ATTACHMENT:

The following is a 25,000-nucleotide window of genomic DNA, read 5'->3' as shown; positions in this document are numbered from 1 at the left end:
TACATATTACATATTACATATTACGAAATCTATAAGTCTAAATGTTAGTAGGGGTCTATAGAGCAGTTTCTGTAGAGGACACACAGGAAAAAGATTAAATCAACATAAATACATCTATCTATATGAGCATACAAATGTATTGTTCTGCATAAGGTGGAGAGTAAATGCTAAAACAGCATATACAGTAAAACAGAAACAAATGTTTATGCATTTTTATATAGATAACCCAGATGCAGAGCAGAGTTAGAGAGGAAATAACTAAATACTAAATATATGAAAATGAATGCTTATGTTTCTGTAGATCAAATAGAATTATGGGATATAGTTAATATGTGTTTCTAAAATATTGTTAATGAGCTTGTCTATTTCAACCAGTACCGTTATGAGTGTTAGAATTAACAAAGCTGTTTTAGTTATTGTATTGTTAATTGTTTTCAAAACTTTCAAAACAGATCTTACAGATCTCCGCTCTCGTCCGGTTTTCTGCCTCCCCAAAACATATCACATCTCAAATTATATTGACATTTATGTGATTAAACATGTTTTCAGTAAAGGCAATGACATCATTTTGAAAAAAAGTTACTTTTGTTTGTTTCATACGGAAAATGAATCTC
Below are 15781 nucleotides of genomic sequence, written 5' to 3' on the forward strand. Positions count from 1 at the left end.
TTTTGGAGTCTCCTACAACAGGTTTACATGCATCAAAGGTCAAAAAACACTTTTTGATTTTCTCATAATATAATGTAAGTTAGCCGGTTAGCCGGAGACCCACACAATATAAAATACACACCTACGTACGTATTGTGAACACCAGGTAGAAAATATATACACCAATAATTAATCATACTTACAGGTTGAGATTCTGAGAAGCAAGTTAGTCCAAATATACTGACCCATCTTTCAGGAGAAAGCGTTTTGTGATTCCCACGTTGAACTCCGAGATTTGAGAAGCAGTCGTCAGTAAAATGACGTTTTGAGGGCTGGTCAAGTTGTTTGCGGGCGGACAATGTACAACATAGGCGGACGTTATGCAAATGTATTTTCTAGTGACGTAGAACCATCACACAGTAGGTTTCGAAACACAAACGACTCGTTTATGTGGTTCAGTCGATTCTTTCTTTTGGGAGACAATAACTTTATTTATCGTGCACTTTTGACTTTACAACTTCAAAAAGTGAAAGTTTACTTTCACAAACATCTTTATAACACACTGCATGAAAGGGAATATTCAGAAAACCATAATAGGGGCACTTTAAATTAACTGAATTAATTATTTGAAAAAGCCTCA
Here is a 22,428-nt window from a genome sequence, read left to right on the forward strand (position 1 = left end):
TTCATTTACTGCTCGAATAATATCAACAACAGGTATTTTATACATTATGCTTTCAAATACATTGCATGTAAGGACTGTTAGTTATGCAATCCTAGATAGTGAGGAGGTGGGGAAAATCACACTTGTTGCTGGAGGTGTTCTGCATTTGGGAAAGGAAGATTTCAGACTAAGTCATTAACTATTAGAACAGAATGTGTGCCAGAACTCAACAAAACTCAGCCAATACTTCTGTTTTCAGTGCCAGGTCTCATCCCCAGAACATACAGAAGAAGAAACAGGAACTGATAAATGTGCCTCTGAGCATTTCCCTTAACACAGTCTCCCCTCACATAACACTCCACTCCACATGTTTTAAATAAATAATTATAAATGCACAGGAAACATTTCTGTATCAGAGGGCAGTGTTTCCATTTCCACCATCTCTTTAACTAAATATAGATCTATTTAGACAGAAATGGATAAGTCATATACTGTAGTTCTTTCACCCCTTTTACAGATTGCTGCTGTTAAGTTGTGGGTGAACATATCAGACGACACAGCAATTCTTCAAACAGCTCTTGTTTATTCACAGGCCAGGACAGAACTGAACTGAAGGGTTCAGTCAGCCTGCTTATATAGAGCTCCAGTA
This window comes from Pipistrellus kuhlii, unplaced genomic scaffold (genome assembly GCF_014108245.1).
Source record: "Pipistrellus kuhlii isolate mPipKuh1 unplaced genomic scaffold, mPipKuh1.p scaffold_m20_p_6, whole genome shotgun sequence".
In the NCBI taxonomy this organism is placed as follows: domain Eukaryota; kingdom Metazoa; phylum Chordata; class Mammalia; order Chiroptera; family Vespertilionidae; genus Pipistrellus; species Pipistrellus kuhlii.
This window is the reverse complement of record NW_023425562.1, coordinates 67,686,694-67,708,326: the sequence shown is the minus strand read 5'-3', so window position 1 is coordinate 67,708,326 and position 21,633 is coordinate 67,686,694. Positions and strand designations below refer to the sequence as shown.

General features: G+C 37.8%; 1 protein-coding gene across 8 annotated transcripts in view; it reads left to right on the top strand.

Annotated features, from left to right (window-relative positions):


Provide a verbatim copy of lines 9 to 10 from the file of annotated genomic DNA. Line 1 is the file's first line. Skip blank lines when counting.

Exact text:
In the NCBI taxonomy this organism is placed as follows: domain Eukaryota; kingdom Metazoa; phylum Chordata; class Mammalia; order Chiroptera; family Vespertilionidae; genus Pipistrellus; species Pipistrellus kuhlii.
This window is the reverse complement of record NW_023425562.1, coordinates 67,686,694-67,708,326: the sequence shown is the minus strand read 5'-3', so window position 1 is coordinate 67,708,326 and position 21,633 is coordinate 67,686,694. Positions and strand designations below refer to the sequence as shown.